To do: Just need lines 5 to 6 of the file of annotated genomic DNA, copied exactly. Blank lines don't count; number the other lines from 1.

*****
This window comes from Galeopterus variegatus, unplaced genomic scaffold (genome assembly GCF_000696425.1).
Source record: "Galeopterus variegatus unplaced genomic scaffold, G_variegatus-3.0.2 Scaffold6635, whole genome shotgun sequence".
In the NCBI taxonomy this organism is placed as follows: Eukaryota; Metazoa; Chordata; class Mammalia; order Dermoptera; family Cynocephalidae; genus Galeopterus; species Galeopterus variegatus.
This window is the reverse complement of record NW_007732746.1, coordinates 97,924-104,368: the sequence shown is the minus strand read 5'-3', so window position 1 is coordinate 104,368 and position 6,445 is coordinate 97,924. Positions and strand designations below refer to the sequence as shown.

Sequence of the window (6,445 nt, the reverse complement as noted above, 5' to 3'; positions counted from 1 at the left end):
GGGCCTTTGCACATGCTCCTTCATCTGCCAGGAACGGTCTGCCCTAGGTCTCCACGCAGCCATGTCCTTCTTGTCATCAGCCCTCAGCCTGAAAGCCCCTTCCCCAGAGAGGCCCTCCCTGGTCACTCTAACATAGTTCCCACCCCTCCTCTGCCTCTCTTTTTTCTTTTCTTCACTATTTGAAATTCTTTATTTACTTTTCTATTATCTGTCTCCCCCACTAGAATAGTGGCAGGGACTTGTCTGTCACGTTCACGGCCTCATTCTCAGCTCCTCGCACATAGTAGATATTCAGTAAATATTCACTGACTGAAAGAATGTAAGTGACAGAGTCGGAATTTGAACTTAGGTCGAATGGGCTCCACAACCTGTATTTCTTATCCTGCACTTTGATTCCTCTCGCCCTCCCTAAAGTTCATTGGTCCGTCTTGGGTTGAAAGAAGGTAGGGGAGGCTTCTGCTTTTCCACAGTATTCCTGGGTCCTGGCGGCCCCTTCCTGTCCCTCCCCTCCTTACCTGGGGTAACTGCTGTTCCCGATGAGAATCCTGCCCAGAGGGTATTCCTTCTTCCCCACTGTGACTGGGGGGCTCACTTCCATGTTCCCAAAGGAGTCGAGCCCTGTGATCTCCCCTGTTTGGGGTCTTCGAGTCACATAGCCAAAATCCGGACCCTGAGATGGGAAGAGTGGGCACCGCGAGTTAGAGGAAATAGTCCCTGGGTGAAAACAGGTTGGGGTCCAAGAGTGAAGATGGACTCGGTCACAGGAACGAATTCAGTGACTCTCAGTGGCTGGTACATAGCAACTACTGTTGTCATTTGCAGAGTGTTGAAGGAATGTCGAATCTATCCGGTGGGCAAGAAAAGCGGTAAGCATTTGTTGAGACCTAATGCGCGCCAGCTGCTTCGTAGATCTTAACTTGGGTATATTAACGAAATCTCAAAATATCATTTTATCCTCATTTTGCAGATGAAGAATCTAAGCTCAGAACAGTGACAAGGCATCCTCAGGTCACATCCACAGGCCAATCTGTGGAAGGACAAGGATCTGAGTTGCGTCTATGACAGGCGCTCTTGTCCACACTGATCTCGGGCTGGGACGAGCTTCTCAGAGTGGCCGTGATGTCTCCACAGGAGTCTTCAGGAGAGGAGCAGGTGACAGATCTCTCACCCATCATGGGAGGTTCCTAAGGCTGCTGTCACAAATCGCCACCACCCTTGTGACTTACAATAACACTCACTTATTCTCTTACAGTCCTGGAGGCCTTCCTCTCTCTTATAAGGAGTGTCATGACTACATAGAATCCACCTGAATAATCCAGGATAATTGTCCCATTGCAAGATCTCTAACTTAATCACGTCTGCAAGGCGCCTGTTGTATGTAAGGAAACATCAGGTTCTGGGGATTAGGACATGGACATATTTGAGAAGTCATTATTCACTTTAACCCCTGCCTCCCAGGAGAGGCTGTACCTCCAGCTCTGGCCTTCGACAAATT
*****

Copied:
Sequence of the window (6,445 nt, the reverse complement as noted above, 5' to 3'; positions counted from 1 at the left end):
GGGCCTTTGCACATGCTCCTTCATCTGCCAGGAACGGTCTGCCCTAGGTCTCCACGCAGCCATGTCCTTCTTGTCATCAGCCCTCAGCCTGAAAGCCCCTTCCCCAGAGAGGCCCTCCCTGGTCACTCTAACATAGTTCCCACCCCTCCTCTGCCTCTCTTTTTTCTTTTCTTCACTATTTGAAATTCTTTATTTACTTTTCTATTATCTGTCTCCCCCACTAGAATAGTGGCAGGGACTTGTCTGTCACGTTCACGGCCTCATTCTCAGCTCCTCGCACATAGTAGATATTCAGTAAATATTCACTGACTGAAAGAATGTAAGTGACAGAGTCGGAATTTGAACTTAGGTCGAATGGGCTCCACAACCTGTATTTCTTATCCTGCACTTTGATTCCTCTCGCCCTCCCTAAAGTTCATTGGTCCGTCTTGGGTTGAAAGAAGGTAGGGGAGGCTTCTGCTTTTCCACAGTATTCCTGGGTCCTGGCGGCCCCTTCCTGTCCCTCCCCTCCTTACCTGGGGTAACTGCTGTTCCCGATGAGAATCCTGCCCAGAGGGTATTCCTTCTTCCCCACTGTGACTGGGGGGCTCACTTCCATGTTCCCAAAGGAGTCGAGCCCTGTGATCTCCCCTGTTTGGGGTCTTCGAGTCACATAGCCAAAATCCGGACCCTGAGATGGGAAGAGTGGGCACCGCGAGTTAGAGGAAATAGTCCCTGGGTGAAAACAGGTTGGGGTCCAAGAGTGAAGATGGACTCGGTCACAGGAACGAATTCAGTGACTCTCAGTGGCTGGTACATAGCAACTACTGTTGTCATTTGCAGAGTGTTGAAGGAATGTCGAATCTATCCGGTGGGCAAGAAAAGCGGTAAGCATTTGTTGAGACCTAATGCGCGCCAGCTGCTTCGTAGATCTTAACTTGGGTATATTAACGAAATCTCAAAATATCATTTTATCCTCATTTTGCAGATGAAGAATCTAAGCTCAGAACAGTGACAAGGCATCCTCAGGTCACATCCACAGGCCAATCTGTGGAAGGACAAGGATCTGAGTTGCGTCTATGACAGGCGCTCTTGTCCACACTGATCTCGGGCTGGGACGAGCTTCTCAGAGTGGCCGTGATGTCTCCACAGGAGTCTTCAGGAGAGGAGCAGGTGACAGATCTCTCACCCATCATGGGAGGTTCCTAAGGCTGCTGTCACAAATCGCCACCACCCTTGTGACTTACAATAACACTCACTTATTCTCTTACAGTCCTGGAGGCCTTCCTCTCTCTTATAAGGAGTGTCATGACTACATAGAATCCACCTGAATAATCCAGGATAATTGTCCCATTGCAAGATCTCTAACTTAATCACGTCTGCAAGGCGCCTGTTGTATGTAAGGAAACATCAGGTTCTGGGGATTAGGACATGGACATATTTGAGAAGTCATTATTCACTTTAACCCCTGCCTCCCAGGAGAGGCTGTACCTCCAGCTCTGGCCTTCGACAAATT